Yeehaw and Darn Tootin’: End of an Era

When we moved to San Antonio 8 years ago, it felt like a forever decision. It felt like we were putting down forever roots. We had a house built! I had even thought out how we’d turn the top floor into an apartment for our live-in caregiver. You know, for when we got old and couldn’t handle the stairs anymore.

Funny thing about life, though: you can’t always predict where it will take you.

When we arrived in Texas, we owned two cars. But at some point along the way, with the husband working from home, we decided maybe we’d be a one car household. And so we sold a car.

And after living in our home for several years, we realized: we aren’t the kind of people who enjoy owning a home. There’s so much to take care of on a daily basis – and then when anything breaks, you gotta figure out how to fix it. And: we aren’t the kind of people who enjoy doing our own yard work … or our own house cleaning …. or our own handyman work. Houses get A LOT more expensive when you outsource all the not-so-fun parts.

And so we got rid of half our stuff and moved into an apartment.

You know what comes with apartments?? Free pools and gyms. And a handyman who stops by whenever you put in a work order. I highly recommend it.

But, I digress: Texas. I was talking about Texas.

You guys: this place is hot. Every May, it hits 90 degrees. And doesn’t let up till October. And even well into November, it’s not exactly fall weather. (November 9: it was 84 degrees today. Which is wayyyy better than 94, so I’ll take it, but … eighty four degrees, y’all.)

You can take the girl out of Washington, but you can’t take the Washington out of the girl. I melt, every summer. I get out into that heat, and just turn into a sad puddle.

The winter months are fantastic, though! That is the trade off for the brutal summers, a wonderfully mild winter.

When I arrived in Texas, it was a pretty big culture shock, not gonna lie. Texans take friendly to a whole ‘nother level. I have never talked to so many strangers in my life! At the grocery store. In waiting rooms. In elevators. Standing in line at the movie theater. And neighbors! There’s this thing here, actually meeting your neighbors. Cul de sac parties with the neighbors. It’s pretty wild.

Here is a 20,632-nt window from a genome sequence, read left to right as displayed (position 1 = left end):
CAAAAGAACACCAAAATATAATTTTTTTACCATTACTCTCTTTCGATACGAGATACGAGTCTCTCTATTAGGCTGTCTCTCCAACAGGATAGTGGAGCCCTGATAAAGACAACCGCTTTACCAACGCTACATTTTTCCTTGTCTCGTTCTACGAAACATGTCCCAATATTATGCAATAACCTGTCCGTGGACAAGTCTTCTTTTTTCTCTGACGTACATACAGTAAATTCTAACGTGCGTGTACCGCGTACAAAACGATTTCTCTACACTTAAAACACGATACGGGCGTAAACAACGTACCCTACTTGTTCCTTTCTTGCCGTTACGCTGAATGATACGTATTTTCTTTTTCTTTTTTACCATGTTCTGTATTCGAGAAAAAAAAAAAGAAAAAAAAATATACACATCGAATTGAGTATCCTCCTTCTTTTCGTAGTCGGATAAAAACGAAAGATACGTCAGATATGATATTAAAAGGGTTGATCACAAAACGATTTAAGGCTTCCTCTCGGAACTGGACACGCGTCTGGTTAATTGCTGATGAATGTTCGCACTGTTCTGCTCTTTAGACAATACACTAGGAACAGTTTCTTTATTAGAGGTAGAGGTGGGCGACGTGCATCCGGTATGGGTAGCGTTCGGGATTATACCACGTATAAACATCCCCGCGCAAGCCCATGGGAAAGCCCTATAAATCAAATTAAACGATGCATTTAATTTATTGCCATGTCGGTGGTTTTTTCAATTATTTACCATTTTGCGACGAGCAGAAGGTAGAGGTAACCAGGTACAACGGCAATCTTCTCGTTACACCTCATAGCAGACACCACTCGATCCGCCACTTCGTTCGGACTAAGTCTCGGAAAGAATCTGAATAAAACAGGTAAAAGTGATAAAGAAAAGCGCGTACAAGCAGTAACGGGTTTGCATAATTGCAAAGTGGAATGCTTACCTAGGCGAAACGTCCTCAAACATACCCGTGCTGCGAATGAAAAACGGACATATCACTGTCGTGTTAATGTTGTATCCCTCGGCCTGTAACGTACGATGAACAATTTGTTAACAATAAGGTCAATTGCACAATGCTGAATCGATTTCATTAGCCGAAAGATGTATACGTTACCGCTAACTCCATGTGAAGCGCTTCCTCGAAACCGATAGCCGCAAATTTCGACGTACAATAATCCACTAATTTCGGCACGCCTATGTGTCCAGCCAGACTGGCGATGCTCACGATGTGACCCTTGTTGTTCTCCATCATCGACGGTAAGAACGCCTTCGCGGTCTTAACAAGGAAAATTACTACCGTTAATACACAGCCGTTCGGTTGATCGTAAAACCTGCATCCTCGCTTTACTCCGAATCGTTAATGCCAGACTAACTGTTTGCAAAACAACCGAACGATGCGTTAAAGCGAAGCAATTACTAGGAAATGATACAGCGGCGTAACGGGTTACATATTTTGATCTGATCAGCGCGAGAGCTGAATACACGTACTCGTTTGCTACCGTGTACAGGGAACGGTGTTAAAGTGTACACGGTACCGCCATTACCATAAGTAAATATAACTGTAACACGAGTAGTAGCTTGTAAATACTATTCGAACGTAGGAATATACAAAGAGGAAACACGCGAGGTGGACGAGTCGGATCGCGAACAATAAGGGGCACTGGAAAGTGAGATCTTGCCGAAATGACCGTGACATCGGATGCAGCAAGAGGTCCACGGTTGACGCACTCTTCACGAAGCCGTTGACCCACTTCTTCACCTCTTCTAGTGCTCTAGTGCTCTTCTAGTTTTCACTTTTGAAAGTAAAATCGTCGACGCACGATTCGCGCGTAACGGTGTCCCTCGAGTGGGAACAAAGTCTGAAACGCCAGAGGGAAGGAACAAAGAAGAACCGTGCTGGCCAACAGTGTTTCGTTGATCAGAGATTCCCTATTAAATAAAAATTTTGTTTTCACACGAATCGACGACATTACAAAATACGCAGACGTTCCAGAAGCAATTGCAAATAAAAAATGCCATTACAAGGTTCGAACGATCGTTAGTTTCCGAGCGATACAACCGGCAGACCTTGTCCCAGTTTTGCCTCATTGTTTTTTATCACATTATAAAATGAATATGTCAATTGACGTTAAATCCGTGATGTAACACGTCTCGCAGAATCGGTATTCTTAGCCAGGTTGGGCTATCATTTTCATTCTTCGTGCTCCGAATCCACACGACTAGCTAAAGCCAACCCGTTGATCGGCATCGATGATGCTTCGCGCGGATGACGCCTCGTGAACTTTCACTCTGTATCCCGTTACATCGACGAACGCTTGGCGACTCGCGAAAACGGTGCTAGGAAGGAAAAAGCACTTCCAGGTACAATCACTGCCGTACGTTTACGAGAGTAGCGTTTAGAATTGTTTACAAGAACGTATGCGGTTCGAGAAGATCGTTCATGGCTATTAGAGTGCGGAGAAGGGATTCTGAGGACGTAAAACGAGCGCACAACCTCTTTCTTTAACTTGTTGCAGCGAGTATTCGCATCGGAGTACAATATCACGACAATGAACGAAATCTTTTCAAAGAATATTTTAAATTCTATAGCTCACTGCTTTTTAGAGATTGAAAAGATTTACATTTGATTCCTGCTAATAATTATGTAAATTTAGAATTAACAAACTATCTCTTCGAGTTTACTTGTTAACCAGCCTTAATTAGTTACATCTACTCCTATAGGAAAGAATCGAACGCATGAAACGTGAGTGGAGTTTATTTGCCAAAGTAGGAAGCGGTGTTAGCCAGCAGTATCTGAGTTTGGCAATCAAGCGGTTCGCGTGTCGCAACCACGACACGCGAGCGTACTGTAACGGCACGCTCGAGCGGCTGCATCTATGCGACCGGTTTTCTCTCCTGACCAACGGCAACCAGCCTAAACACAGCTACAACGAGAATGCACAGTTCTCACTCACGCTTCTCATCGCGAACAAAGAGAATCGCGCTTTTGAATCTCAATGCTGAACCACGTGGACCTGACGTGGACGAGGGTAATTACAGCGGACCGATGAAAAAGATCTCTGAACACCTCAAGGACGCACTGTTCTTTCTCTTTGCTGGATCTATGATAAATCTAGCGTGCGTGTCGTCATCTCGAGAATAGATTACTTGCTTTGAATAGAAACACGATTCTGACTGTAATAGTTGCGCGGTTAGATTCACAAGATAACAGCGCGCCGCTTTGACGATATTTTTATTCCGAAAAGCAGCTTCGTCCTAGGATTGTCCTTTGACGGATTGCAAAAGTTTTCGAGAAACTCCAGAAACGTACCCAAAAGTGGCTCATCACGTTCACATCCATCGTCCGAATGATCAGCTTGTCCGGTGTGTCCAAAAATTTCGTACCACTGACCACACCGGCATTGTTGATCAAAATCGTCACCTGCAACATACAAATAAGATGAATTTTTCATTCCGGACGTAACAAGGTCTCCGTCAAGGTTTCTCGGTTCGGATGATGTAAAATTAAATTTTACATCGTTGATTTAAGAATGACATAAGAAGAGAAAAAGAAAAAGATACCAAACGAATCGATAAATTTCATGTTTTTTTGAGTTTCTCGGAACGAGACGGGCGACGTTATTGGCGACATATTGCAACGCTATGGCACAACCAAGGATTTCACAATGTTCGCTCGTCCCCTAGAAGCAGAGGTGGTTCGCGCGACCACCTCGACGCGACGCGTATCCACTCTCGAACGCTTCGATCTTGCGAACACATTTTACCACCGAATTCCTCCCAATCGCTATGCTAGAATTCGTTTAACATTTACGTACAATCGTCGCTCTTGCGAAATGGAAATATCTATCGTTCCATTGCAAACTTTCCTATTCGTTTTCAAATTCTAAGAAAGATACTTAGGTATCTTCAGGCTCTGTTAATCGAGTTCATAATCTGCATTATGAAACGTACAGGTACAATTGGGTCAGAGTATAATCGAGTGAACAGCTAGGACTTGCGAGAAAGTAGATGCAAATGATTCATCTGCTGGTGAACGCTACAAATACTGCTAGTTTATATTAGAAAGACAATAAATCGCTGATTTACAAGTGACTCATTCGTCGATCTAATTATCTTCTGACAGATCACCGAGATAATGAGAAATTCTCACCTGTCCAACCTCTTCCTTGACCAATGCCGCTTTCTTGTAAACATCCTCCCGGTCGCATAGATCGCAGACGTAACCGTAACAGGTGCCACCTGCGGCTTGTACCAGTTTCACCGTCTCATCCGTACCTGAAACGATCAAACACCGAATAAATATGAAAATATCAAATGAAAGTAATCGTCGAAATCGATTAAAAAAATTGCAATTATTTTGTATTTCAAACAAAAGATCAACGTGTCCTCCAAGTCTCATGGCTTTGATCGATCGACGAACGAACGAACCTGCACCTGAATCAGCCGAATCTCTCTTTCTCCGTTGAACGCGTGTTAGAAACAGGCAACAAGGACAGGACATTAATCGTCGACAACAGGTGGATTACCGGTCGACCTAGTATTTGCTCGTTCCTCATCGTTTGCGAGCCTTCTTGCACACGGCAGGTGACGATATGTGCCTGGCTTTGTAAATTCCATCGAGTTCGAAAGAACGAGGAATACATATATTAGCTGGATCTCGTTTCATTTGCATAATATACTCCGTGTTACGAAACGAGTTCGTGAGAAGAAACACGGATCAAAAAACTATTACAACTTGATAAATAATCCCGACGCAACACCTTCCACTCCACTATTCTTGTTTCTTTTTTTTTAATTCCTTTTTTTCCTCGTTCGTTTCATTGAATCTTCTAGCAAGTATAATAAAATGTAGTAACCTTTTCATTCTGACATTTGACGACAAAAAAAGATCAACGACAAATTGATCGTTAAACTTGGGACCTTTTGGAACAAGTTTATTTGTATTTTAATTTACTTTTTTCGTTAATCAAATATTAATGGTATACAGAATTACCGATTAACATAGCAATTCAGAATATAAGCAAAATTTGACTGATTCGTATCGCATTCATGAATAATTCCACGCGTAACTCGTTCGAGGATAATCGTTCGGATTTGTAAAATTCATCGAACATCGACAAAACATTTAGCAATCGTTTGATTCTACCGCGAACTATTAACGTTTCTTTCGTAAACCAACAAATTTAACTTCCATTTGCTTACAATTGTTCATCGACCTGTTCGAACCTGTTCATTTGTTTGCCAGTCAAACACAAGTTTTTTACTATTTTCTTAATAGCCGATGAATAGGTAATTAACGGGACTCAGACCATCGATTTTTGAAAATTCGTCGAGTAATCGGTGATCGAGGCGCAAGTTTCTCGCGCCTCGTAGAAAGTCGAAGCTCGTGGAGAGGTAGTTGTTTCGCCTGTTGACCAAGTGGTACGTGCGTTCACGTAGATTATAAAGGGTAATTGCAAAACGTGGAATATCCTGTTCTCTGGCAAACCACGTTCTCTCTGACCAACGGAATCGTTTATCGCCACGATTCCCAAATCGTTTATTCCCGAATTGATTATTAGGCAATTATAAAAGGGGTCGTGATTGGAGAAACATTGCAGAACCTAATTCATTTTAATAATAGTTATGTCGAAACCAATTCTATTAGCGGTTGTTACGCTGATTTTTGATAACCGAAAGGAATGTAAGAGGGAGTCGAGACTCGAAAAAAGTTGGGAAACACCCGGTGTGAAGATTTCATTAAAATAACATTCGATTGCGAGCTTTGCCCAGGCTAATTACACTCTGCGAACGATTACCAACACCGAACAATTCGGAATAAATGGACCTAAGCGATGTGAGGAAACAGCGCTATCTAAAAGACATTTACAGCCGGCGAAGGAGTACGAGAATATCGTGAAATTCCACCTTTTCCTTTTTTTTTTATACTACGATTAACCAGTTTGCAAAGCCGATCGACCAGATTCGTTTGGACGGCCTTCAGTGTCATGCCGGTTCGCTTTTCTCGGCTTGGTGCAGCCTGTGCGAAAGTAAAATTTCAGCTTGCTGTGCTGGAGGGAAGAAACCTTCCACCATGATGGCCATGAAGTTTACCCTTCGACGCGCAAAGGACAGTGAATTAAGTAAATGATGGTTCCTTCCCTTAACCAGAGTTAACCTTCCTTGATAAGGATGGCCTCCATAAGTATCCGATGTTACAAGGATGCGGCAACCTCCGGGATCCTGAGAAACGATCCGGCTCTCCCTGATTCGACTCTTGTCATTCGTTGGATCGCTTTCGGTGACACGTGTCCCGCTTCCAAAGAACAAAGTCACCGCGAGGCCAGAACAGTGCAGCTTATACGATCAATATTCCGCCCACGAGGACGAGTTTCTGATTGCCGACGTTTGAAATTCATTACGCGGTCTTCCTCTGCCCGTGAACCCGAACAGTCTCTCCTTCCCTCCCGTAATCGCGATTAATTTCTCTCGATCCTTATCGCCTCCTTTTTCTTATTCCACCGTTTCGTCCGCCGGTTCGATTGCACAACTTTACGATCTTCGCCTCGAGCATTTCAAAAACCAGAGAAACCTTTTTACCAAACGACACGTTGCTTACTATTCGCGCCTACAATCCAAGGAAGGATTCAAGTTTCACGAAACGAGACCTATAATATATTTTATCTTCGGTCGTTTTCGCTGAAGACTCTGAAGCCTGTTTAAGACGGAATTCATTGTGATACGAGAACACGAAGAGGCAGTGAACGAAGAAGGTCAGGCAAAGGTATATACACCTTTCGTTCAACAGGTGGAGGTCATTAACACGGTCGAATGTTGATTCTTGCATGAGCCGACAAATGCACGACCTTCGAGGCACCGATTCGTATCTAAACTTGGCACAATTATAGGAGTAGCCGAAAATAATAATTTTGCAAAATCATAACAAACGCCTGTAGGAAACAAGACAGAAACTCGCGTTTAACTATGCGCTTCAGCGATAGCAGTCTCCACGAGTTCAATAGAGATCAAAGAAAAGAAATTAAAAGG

And everybody at church wanted to be my friend! And in the knitting groups I joined, they just all loved me and invited me to stuff! It was … weird. I spent way too long trying to figure out what their end-game could possibly be …. before it dawned on me that it was probably friendship. Probably they, uh, wanted to be my friend.

And the driving! I drove for 10 years in the DC area, so I thought I knew how to drive in traffic. But: I didn’t know how to do it all at 70 miles an hour. Or how to change lanes 4 at a time. (My family all came out to visit one fine March, I rented a mini-van and played tour guide all week. They all thought I WAS NUTS with my driving. B2 swore he’d never move here because of the insane traffic. Where does he live now you ask? Oh, pretty darn close to here …)

I have lived in a few regions in this fine country: the PNW, Utah, DC, and now Texas. And they are all so incredibly different. I know it’s all the same country, with mostly the same language, but there are new things to learn everywhere you go.

In Texas? I learned how to talk to strangers. Me! Talking to strangers! I was the girl in college who talked to no one. In any of my classes. Like ev-er. Unless they spoke to me first. Or we were doing a project together.

In Texas? I learned to drive like a madman. Ok, well, maybe I didn’t quite master it – but I am way less timid on the road than I used to be. And my parents find it terrifying. (It’s fine. My driving. is. fine. I’m perfectly safe out there on those roads.)

In Texas? I learned to let people in. I learned to let friendships grow. I learned what it is to be loved by so many, so easily.

I am going to miss this place. I am excited for the new adventures that await (and for so very few 90 degree days), but I am sad to leave Texas behind. I am so glad for everything I learned. I cherish the friendships I have made here, and I am glad for technology that will enable us to keep in touch. And I am so forever grateful I learned this new ‘friendship’ skill that I can take with me wherever I may find myself.

You can take the girl out of Texas: but you’ll never be able to take the Texas out of the girl.